Arla Foods Ingredients has created an online calculator to help baking companies calculate how much money they could save using the company's whey-based egg replacers instead of real eggs.
The subsidiary of Danish firm Arla Foods said replacing half the eggs in a recipe with its Nutrilac whey proteins could help companies control costs, improve product quality and potentially contribute to reducing food waste. The company said its egg replacers substituted for up to 300 million eggs in 2017.
Global egg production has been under pressure in recent years with several avian flu outbreaks, egg contamination in Europe last year by the insecticide Fipronil and a recent salmonella outbreak linked to eggs. Arla said these cases have helped egg replacers become more popular.
Arla's online calculator is a savvy marketing move and may draw some new customers to its sweet whey-based substitutes. While phasing eggs out completely won't solve all food safety challenges, it could help smooth out price volatility with the product.
Egg replacers appear to have a rosy future. According to Market.Biz, the global egg replacers market is projected to go from $945.2 million last year to $1.36 billion by the end of 2023.
Most egg replacers typically contain some type of starch and binding ingredients to mimic egg functions. Eggs provide structure, height, leavening, color, moisture and flavor to cakes and other baked goods, so replacements need to provide those same things to be effective.
It's no wonder that several companies are making egg replacers, including Corbion, Ingredion, Danone Nutricia, Dupont, Archer Daniels Midland and Tate & Lyle. JUST, formerly Hampton Creek, has developed a plant-based egg alternative, Just Scramble, which is made from mung beans. The cholesterol-free product debuted in December and is initially being marketed to chefs, restaurants and manufacturers before hitting retail shelves sometime this year.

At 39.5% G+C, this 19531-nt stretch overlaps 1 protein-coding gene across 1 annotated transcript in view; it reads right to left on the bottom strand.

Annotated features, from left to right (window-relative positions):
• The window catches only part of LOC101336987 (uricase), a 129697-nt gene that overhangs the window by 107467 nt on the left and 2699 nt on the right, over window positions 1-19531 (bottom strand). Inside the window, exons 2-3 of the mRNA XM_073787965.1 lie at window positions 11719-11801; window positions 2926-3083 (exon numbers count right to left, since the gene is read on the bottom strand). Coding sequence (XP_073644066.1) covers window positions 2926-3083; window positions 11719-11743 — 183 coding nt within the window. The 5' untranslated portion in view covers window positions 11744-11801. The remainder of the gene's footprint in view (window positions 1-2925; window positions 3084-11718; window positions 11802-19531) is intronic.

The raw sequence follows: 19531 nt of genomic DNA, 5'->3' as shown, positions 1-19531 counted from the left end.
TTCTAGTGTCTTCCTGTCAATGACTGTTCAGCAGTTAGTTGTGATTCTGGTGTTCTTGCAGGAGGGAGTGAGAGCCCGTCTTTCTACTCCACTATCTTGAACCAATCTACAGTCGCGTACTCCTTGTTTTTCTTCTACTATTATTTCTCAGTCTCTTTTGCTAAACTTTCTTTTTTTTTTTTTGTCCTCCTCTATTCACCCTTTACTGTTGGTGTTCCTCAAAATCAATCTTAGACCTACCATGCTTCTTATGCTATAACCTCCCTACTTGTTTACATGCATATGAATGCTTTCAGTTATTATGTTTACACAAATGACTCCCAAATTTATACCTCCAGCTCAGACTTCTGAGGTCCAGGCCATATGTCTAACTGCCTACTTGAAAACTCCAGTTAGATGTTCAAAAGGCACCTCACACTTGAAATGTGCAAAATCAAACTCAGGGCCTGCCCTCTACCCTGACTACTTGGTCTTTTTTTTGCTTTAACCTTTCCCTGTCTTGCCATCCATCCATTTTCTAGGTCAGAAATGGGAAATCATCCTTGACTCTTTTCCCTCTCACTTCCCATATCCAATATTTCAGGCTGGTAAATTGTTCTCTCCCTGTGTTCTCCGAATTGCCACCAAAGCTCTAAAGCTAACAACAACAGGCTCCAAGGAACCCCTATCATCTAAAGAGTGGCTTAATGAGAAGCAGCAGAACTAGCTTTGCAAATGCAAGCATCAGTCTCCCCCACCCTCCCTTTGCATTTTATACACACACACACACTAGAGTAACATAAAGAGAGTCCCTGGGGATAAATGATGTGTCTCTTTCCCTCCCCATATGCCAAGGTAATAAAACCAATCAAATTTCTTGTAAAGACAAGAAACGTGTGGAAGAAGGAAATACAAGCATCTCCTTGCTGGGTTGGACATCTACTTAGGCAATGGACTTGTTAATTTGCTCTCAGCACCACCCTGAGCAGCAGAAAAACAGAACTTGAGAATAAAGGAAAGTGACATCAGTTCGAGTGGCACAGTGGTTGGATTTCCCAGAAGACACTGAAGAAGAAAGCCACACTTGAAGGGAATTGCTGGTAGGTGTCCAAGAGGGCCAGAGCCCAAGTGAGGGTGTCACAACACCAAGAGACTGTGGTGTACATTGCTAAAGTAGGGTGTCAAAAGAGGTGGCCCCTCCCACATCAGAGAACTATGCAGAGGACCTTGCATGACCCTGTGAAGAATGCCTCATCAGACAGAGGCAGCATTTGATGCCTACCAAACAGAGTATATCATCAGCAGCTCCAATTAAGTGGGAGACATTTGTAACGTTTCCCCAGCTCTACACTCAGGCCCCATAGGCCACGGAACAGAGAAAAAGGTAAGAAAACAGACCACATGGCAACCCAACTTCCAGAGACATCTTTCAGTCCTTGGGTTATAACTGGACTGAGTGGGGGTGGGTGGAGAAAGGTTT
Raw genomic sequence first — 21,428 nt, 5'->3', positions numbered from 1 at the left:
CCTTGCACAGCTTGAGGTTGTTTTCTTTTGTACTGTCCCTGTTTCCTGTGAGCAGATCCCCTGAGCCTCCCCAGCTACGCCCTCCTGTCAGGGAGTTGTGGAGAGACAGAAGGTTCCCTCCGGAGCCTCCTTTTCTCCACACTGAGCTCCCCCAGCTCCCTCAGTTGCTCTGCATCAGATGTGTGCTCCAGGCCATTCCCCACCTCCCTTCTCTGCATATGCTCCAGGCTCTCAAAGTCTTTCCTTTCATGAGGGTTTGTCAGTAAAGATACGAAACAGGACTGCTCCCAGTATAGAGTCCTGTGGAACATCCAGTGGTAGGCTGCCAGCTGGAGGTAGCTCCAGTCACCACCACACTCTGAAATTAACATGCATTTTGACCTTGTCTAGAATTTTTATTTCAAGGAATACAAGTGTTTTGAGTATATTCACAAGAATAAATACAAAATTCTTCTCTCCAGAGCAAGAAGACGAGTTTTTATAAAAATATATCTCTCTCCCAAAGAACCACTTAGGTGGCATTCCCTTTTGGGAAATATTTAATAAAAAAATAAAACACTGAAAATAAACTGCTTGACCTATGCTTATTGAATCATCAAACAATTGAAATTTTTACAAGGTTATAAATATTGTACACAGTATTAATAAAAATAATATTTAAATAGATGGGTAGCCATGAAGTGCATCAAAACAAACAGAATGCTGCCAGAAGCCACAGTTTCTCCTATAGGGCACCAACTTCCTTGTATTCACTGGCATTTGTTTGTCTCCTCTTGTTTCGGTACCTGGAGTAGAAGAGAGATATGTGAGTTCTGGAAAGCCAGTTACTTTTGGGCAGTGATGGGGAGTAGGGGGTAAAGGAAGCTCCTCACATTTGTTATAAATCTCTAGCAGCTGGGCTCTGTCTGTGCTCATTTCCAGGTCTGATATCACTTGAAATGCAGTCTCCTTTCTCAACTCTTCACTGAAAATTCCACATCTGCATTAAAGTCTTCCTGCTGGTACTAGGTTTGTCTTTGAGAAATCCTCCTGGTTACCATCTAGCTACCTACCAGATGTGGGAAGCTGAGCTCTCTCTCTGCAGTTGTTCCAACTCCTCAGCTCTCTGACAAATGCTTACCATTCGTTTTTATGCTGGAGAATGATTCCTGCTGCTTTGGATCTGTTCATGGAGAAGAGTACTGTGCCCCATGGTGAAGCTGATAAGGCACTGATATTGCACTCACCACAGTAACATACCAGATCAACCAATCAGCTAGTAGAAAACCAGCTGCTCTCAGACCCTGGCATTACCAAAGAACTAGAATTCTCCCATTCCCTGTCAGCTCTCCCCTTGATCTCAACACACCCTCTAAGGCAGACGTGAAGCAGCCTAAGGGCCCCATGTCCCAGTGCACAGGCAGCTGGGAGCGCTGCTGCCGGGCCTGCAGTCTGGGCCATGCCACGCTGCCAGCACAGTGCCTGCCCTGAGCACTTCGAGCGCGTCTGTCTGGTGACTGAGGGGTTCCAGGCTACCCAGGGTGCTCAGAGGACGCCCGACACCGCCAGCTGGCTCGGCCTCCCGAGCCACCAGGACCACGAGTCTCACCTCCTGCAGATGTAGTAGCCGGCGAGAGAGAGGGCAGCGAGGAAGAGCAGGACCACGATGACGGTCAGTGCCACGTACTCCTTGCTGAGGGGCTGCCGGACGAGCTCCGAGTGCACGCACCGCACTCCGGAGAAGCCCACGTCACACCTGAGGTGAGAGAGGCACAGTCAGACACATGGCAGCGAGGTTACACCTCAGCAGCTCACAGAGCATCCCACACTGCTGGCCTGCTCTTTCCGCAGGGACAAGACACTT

Arla's Nutrilac egg replacers are made from acid and sweet whey, byproducts left from manufacturing Greek yogurt and cream cheese. One obstacle that may limit its acceptance is that whey could pose a problem for people with dairy allergies or those who have a sensitivity to whey. This could cause some baking firms to pause or add the ingredient to their warning labels.
Some food experts claim that no one item can replace all the functions that real eggs provide.
"Besides for nutritive value, egg ingredients provide important functional properties to baked goods," Bill Gilbert, principal food technologist for Cargill, told Food Business News. "It’s impossible to replace eggs with any single ingredient and still provide similar nutrition and function."
Whether egg replacers are as good as the genuine product is uncertain and could be influenced by whether a person is vegan, has allergies or otherwise needs to avoid eggs. For baking companies, the test will be in whether egg replacers provide the same functions they're used to getting with real eggs and whether consumers still like the product following a recipe change.